Have you noticed an uptick in your child’s struggles in the last week or two?
This may look like increased anxiety, stomach aches, or behaviors that had settled down are back. You may be noticing a greater inability to cope with emotions, situations, or unexplainable irritability.
This is holiday inflammation. Think about some of the pressure you feel around the holidays with changes in schedule, decorations and sensory overload, unusual food choices, and a return to socializing outside our homes.
Add the anticipation of those kids who are expecting Santa, as well as the worry about the “naughty or nice” list. Some kids love that the Elf on the Shelf is watching and displaying funny antics – others, not so much. If your child’s struggles include behavioral dysregulation, the anxiety about trying to manage it to “be good” can actually exacerbate the problem.
So, how can you reduce holiday inflammation?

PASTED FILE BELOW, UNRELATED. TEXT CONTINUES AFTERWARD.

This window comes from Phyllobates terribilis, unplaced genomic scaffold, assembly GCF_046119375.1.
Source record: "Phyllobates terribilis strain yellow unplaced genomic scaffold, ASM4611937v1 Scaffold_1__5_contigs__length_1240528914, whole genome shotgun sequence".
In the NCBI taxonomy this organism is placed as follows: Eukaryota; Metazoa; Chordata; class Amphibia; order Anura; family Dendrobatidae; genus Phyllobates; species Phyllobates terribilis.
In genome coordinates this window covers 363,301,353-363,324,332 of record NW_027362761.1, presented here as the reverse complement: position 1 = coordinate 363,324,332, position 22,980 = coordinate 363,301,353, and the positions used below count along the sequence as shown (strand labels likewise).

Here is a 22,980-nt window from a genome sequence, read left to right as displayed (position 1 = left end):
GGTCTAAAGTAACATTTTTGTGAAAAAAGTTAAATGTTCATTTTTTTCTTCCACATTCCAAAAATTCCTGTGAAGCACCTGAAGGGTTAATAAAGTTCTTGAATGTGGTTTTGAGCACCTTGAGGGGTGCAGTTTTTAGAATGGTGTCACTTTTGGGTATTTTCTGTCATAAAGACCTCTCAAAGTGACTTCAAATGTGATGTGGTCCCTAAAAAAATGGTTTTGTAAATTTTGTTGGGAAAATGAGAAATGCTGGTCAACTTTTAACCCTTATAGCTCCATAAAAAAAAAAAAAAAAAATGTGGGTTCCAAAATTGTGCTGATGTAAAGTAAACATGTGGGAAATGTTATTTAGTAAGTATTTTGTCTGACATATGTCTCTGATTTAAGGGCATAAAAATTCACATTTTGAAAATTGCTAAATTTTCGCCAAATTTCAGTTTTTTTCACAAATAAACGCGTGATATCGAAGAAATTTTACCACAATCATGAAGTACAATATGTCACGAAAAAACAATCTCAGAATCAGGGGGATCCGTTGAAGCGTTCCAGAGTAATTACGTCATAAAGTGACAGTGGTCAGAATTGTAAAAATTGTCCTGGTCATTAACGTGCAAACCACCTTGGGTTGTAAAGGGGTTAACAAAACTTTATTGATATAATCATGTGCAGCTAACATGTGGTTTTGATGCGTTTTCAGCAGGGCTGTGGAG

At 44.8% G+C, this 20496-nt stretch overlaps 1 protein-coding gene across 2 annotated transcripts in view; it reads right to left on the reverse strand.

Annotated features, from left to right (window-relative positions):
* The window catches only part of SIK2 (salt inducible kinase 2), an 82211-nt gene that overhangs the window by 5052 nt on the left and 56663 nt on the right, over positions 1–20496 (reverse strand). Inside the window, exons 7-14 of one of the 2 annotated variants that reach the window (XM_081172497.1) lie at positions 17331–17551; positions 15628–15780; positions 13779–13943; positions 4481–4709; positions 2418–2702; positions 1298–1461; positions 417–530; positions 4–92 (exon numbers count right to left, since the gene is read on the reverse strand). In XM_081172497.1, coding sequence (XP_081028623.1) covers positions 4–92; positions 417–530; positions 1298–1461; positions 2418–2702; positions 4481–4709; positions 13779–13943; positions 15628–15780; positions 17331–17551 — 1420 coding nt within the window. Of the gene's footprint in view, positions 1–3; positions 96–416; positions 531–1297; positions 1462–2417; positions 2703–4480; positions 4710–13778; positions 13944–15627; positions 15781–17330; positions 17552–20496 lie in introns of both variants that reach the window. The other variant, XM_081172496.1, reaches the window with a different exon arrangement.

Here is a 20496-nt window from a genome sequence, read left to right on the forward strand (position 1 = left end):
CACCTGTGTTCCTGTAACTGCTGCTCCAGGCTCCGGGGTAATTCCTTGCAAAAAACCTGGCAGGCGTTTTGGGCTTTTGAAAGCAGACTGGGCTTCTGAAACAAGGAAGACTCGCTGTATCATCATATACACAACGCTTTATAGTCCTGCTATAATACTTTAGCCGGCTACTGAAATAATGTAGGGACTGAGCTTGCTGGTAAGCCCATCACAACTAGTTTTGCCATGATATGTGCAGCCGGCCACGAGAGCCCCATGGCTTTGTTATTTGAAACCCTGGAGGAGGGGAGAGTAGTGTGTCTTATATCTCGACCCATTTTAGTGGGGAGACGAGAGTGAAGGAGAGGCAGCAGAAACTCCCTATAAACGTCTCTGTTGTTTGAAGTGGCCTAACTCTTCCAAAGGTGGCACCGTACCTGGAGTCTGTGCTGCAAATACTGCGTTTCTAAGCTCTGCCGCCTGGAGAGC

- Try removing the “naughty or nice” pressure with reassurance that Santa knows when a child is trying their best and that’s all that needs to happen.
- Reduce the social activities if possible, but if you are a lover of family gatherings, create a calm-down plan and place if your child needs a break. Sometimes, it is helpful to go in two vehicles so that one parent can bring the child home when their abilities have worn out, or hire a babysitter and enjoy the gathering yourself worry-free.
- Talk to your child about the expectations when you are going to a family member’s home or a holiday event. Try to preview what the child can expect.
- Have some foods or snacks on hand that you know your child will eat to avoid holiday hangries.
- Allow your child to avoid hugs and kisses from rarely-seen family members by showing them how to give a wave or a high-five instead.
- Advocate for your child and remember that no matter what advice family members give you, you know your child best. In my own experience, I would simply say “I appreciate you trying to help” and then proceed to do what I know my sons needed.
- Don’t fault yourself for allowing a little extra TV or screen time over the next week.
Holiday inflammation is reaching its peak. Provide a little extra patience for your child and for yourself. If things become inflamed, take a break, re-group, and pick up the holiday spirit when everyone is calm again.